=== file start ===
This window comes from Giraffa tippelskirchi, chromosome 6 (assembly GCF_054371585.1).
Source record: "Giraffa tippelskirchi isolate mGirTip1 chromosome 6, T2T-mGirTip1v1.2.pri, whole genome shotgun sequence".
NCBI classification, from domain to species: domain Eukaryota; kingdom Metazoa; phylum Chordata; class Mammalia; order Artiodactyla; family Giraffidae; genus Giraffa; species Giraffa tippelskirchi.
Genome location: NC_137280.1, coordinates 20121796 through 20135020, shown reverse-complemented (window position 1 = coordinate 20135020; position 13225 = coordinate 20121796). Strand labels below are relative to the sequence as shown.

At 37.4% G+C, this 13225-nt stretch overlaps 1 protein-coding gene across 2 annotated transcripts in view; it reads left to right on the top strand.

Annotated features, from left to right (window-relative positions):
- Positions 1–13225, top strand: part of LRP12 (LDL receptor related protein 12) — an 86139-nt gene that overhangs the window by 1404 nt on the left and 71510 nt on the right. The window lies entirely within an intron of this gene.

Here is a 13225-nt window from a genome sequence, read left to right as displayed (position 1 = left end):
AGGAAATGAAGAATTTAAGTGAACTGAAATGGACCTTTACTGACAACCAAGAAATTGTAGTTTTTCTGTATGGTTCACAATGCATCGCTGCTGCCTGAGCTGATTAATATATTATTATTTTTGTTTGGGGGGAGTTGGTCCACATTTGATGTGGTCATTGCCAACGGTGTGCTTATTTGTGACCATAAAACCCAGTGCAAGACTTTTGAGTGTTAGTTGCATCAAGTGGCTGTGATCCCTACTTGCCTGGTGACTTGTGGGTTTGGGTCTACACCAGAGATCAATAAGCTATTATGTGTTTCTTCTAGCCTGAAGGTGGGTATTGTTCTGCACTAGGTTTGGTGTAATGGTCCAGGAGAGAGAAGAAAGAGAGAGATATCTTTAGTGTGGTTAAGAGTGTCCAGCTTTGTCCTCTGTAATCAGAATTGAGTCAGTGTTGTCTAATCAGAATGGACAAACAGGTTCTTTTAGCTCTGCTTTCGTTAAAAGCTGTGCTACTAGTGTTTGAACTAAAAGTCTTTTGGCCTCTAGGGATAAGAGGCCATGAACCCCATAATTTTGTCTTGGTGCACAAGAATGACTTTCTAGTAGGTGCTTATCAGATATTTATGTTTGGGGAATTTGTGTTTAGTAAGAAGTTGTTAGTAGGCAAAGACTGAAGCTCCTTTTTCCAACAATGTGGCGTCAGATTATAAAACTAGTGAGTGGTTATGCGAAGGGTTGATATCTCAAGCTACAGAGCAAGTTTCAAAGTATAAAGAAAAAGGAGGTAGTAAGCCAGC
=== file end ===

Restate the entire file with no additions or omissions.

This window comes from Giraffa tippelskirchi, chromosome 6 (assembly GCF_054371585.1).
Source record: "Giraffa tippelskirchi isolate mGirTip1 chromosome 6, T2T-mGirTip1v1.2.pri, whole genome shotgun sequence".
NCBI classification, from domain to species: domain Eukaryota; kingdom Metazoa; phylum Chordata; class Mammalia; order Artiodactyla; family Giraffidae; genus Giraffa; species Giraffa tippelskirchi.
Genome location: NC_137280.1, coordinates 20121796 through 20135020, shown reverse-complemented (window position 1 = coordinate 20135020; position 13225 = coordinate 20121796). Strand labels below are relative to the sequence as shown.

At 37.4% G+C, this 13225-nt stretch overlaps 1 protein-coding gene across 2 annotated transcripts in view; it reads left to right on the top strand.

Annotated features, from left to right (window-relative positions):
- Positions 1–13225, top strand: part of LRP12 (LDL receptor related protein 12) — an 86139-nt gene that overhangs the window by 1404 nt on the left and 71510 nt on the right. The window lies entirely within an intron of this gene.

Here is a 13225-nt window from a genome sequence, read left to right as displayed (position 1 = left end):
AGGAAATGAAGAATTTAAGTGAACTGAAATGGACCTTTACTGACAACCAAGAAATTGTAGTTTTTCTGTATGGTTCACAATGCATCGCTGCTGCCTGAGCTGATTAATATATTATTATTTTTGTTTGGGGGGAGTTGGTCCACATTTGATGTGGTCATTGCCAACGGTGTGCTTATTTGTGACCATAAAACCCAGTGCAAGACTTTTGAGTGTTAGTTGCATCAAGTGGCTGTGATCCCTACTTGCCTGGTGACTTGTGGGTTTGGGTCTACACCAGAGATCAATAAGCTATTATGTGTTTCTTCTAGCCTGAAGGTGGGTATTGTTCTGCACTAGGTTTGGTGTAATGGTCCAGGAGAGAGAAGAAAGAGAGAGATATCTTTAGTGTGGTTAAGAGTGTCCAGCTTTGTCCTCTGTAATCAGAATTGAGTCAGTGTTGTCTAATCAGAATGGACAAACAGGTTCTTTTAGCTCTGCTTTCGTTAAAAGCTGTGCTACTAGTGTTTGAACTAAAAGTCTTTTGGCCTCTAGGGATAAGAGGCCATGAACCCCATAATTTTGTCTTGGTGCACAAGAATGACTTTCTAGTAGGTGCTTATCAGATATTTATGTTTGGGGAATTTGTGTTTAGTAAGAAGTTGTTAGTAGGCAAAGACTGAAGCTCCTTTTTCCAACAATGTGGCGTCAGATTATAAAACTAGTGAGTGGTTATGCGAAGGGTTGATATCTCAAGCTACAGAGCAAGTTTCAAAGTATAAAGAAAAAGGAGGTAGTAAGCCAGC